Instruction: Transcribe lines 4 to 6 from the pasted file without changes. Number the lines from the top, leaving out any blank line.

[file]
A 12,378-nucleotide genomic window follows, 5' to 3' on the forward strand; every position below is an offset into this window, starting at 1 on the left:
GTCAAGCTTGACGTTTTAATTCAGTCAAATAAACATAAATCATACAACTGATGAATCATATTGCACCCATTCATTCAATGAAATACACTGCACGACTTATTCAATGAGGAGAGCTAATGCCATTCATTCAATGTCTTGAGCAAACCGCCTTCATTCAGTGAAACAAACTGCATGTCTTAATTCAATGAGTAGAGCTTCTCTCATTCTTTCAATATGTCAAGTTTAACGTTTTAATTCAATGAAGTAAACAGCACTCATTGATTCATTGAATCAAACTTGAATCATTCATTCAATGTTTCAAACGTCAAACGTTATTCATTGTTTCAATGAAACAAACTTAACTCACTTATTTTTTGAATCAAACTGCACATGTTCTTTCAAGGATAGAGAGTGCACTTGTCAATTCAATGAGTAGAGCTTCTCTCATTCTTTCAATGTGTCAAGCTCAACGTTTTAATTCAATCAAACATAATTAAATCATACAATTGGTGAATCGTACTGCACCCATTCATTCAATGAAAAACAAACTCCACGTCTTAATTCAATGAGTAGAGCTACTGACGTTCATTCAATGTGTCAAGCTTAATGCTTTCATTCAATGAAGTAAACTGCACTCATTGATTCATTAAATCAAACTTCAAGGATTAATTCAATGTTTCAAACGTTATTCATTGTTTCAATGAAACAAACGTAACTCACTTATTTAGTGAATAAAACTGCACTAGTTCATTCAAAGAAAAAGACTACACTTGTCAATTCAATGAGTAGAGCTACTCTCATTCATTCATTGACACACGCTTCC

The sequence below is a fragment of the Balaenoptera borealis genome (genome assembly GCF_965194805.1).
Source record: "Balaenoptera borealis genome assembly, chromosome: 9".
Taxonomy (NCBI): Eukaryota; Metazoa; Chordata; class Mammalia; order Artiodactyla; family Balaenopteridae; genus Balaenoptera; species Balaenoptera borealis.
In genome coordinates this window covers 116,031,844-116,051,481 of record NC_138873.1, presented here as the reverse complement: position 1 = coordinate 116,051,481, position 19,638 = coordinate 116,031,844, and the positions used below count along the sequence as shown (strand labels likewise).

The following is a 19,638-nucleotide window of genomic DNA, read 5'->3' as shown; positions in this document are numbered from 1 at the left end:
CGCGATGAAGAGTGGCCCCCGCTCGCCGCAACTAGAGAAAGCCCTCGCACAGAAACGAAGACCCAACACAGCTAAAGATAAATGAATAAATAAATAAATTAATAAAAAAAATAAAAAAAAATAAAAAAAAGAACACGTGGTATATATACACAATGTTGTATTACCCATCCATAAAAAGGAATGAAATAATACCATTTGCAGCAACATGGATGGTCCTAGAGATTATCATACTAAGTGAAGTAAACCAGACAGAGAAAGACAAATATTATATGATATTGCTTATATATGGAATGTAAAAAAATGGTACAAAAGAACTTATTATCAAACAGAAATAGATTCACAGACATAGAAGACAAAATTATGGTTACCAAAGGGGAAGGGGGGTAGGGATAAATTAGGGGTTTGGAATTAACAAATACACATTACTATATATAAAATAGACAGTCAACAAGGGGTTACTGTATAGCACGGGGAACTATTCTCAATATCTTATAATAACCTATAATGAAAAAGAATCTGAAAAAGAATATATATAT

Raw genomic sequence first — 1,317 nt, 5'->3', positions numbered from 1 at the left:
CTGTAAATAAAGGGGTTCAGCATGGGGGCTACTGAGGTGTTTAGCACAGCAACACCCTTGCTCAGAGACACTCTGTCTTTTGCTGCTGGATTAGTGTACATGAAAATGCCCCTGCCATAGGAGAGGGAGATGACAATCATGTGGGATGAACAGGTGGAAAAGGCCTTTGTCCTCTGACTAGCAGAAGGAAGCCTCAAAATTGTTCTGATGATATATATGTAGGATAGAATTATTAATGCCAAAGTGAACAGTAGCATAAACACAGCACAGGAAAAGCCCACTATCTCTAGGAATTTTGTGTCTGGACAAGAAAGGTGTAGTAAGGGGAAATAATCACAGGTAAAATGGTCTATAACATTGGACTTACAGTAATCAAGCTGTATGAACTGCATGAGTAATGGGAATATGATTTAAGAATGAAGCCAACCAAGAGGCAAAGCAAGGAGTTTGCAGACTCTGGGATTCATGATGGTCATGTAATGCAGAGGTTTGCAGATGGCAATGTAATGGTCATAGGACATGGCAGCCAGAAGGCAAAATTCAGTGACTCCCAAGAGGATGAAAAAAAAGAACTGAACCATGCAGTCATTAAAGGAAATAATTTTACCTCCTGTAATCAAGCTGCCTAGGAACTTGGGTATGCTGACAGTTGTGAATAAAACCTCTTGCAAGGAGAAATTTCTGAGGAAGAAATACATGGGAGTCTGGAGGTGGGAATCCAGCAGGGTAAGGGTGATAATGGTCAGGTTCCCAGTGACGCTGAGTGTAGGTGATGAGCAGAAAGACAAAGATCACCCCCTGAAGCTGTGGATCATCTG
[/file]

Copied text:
Source record: "Balaenoptera borealis genome assembly, chromosome: 9".
Taxonomy (NCBI): Eukaryota; Metazoa; Chordata; class Mammalia; order Artiodactyla; family Balaenopteridae; genus Balaenoptera; species Balaenoptera borealis.
In genome coordinates this window covers 116,031,844-116,051,481 of record NC_138873.1, presented here as the reverse complement: position 1 = coordinate 116,051,481, position 19,638 = coordinate 116,031,844, and the positions used below count along the sequence as shown (strand labels likewise).